Another favorite from our Okinawa box, this shell ginger tea is made from leaves grown on a local Okinawan farm. It contains no caffeine and has 34 times more polyphenols than red wine. It's been thought to have antibacterial and antioxidative effects while potentially helping to manage blood pressure, combat obesity, and supporting liver and kidney function. Its aroma can also help relax your nerves and has been shown to improve sleep quality. Shell ginger tea has a beautiful golden brown color when fully steeped and a subtle flavor with floral notes and clove undertones, followed by a spicy ginger aftertaste. Enjoy hot or iced.
Drink to your health!
Suggested use: Add hot water and enjoy.
Ingredients: Shell ginger leaf
This powdered green tea is made by grinding the whole leaf. That means that when you drink this tea, you are getting all the antioxidant and nutrition benefits of the green tea! Plus you can rest assured that that the tea is naturally safe for consumption. The Tomomi Company selects only the best organic green tea leaves grown in the mountains of Japan for their products. Their organic green tea is grown without pesticides using only the natural nutrients from the soil.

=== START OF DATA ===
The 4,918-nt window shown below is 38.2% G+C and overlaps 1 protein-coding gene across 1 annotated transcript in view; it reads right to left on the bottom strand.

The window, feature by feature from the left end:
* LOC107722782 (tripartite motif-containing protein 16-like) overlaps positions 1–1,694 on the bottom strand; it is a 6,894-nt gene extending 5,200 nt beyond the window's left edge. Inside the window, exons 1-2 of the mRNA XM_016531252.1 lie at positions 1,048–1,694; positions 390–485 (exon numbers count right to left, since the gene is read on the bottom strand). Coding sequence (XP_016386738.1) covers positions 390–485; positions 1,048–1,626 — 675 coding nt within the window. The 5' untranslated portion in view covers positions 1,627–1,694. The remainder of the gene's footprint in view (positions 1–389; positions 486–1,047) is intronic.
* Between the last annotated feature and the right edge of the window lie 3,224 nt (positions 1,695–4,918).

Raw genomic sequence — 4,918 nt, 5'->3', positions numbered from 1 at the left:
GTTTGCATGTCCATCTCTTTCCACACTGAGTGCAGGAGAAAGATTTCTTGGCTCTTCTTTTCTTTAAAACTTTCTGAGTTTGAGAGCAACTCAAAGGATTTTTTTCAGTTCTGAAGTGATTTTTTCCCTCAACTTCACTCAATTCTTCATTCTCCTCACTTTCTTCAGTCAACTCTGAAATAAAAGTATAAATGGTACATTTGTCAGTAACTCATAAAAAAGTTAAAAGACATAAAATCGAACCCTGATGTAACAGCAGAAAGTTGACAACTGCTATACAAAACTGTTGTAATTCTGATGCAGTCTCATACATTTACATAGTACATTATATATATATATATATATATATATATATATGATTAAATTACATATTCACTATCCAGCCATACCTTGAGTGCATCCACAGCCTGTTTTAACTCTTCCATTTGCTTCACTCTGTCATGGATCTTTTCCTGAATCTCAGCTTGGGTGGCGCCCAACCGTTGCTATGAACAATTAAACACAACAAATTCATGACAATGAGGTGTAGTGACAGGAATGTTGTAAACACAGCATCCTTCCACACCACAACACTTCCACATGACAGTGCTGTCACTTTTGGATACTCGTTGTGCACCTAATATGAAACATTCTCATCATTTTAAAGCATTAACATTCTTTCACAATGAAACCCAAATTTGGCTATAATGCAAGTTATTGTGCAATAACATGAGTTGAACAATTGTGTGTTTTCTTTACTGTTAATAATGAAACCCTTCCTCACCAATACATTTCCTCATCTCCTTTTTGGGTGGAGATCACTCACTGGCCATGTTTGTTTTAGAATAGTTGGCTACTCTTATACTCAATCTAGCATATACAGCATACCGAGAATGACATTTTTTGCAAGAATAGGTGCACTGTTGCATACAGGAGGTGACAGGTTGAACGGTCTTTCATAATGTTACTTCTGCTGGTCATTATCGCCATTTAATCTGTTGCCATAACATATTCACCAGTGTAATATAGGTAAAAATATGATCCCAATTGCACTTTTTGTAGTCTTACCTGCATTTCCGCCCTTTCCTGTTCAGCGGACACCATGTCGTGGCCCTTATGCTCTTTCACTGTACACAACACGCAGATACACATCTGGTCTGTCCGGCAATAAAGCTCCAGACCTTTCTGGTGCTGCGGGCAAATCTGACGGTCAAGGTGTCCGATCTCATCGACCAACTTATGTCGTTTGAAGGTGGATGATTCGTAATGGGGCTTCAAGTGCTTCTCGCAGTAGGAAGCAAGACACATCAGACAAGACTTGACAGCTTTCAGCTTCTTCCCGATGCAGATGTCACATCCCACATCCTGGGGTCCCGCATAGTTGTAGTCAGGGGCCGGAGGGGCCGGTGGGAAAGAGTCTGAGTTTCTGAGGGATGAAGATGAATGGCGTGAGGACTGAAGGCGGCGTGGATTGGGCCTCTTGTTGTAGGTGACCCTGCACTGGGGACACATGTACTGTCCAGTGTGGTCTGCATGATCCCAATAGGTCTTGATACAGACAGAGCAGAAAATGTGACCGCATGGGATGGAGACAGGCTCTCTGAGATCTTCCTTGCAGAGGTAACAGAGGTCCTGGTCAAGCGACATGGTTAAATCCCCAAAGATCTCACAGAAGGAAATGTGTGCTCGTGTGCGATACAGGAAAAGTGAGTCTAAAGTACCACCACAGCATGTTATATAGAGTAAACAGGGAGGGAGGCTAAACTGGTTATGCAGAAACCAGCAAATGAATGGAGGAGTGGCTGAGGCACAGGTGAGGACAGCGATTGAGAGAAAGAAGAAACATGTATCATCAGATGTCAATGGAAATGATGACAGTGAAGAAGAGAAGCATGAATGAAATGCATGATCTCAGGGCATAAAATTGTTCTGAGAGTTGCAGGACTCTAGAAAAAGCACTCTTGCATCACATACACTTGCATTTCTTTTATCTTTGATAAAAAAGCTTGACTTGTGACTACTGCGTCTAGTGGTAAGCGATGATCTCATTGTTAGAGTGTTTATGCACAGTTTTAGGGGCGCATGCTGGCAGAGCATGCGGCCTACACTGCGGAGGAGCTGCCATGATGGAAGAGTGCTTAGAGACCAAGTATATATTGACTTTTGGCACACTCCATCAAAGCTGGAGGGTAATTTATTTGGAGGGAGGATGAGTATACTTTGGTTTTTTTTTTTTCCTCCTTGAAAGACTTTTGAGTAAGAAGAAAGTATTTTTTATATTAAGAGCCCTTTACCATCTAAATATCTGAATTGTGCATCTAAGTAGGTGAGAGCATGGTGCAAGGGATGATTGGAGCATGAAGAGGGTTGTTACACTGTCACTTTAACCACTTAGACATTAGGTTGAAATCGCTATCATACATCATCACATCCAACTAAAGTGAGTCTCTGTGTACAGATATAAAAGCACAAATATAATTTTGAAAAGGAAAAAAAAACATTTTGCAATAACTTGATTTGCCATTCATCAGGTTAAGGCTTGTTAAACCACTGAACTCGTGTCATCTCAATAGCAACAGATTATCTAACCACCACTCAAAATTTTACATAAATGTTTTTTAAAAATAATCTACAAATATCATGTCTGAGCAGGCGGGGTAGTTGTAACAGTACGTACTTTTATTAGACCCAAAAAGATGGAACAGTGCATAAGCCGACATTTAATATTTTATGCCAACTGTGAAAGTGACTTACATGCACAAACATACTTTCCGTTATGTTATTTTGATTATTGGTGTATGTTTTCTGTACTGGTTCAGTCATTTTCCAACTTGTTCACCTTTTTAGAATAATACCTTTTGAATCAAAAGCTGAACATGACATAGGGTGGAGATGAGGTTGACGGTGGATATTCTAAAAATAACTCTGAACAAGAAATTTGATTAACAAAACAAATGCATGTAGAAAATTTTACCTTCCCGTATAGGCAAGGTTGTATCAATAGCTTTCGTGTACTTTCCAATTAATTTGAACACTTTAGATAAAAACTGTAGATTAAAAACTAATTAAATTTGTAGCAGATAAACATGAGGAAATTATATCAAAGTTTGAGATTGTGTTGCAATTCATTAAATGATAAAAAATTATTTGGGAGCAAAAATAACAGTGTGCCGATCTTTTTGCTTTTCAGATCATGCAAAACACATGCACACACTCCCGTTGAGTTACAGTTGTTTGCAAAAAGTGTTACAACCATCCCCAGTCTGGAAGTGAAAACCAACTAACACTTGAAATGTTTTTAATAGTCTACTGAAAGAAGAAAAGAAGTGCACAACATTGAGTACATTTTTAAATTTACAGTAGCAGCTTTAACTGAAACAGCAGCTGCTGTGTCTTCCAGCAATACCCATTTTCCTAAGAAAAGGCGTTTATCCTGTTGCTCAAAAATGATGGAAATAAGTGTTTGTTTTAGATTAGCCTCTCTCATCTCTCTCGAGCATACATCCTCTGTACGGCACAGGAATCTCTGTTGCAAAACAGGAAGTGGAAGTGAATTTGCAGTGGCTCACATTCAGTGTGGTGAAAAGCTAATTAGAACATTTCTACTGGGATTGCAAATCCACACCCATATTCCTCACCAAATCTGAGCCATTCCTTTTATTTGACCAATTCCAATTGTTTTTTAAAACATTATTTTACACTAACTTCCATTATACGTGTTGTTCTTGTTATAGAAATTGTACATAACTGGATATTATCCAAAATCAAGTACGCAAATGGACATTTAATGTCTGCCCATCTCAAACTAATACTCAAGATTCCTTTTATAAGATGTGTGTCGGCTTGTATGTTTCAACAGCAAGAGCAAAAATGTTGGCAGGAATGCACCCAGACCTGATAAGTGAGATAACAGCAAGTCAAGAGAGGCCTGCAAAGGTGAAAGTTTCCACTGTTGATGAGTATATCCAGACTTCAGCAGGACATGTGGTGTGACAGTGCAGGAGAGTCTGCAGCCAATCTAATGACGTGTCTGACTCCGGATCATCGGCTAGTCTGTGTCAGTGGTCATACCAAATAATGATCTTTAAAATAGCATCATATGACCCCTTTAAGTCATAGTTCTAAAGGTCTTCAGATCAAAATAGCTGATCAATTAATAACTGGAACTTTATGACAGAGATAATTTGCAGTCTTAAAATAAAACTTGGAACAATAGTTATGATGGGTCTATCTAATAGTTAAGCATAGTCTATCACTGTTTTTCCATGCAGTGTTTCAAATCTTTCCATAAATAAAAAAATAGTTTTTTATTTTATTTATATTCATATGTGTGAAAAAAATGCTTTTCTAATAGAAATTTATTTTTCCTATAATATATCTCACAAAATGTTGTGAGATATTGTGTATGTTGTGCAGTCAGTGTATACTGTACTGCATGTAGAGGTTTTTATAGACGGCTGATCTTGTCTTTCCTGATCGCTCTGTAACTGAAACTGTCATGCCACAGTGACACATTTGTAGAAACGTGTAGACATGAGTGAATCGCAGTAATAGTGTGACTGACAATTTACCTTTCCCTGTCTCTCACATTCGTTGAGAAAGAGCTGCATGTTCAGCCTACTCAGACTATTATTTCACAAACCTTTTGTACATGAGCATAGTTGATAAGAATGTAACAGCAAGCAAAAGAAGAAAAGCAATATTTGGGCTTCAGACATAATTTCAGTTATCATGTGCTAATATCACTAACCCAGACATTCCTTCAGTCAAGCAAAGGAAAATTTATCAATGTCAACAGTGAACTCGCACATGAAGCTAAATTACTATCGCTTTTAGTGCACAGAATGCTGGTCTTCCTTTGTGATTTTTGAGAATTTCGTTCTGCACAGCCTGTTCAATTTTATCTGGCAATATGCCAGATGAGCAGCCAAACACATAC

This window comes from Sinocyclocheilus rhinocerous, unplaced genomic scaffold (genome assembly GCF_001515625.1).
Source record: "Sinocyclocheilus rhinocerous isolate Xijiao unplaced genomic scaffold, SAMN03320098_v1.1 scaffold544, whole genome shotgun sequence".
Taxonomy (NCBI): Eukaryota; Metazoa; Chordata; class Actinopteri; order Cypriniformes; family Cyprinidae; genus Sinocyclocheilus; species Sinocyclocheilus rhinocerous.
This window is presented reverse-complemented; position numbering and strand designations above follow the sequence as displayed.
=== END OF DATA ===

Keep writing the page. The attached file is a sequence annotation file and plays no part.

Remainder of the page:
In Japan, organic tea production accounts for less than 3% of green tea production. Organic gyokuro is extremely rare. In fact, only a handful of growders in Japan produce organically certified gyokuro. Unlike sencha, gyokuro is grown in the shade for about 3 weeks with straw mats before being harvested. The sudden decrease in sunlight causes the leaves to produce more theanine and caffeine, resulting in a sweeter, lighter flavor as well as a distinct aroma almost like seaweed. Gyokuro is one of the most expensive types of green tea available in Japan. It's name means "jade dew" referring to the pale green color of the tea.
This tea is best enjoyed in small sips to savor its mellow, full-bodied taste and distinctive aroma. In fact, gyokuro is often served in smaller cups to encourage one to savor the flavor. The natural caffeine in gyokuro improves circulation and acts as a natural energy boost after a long day. Enjoy a luxurious break with frriends or guests by brewing a pot of gyokuro.
Suggested use: Add hot water and enjoy!
Ingredients: Green tea
Awagami Washi Hand-Dyed Indigo Accordion Notebook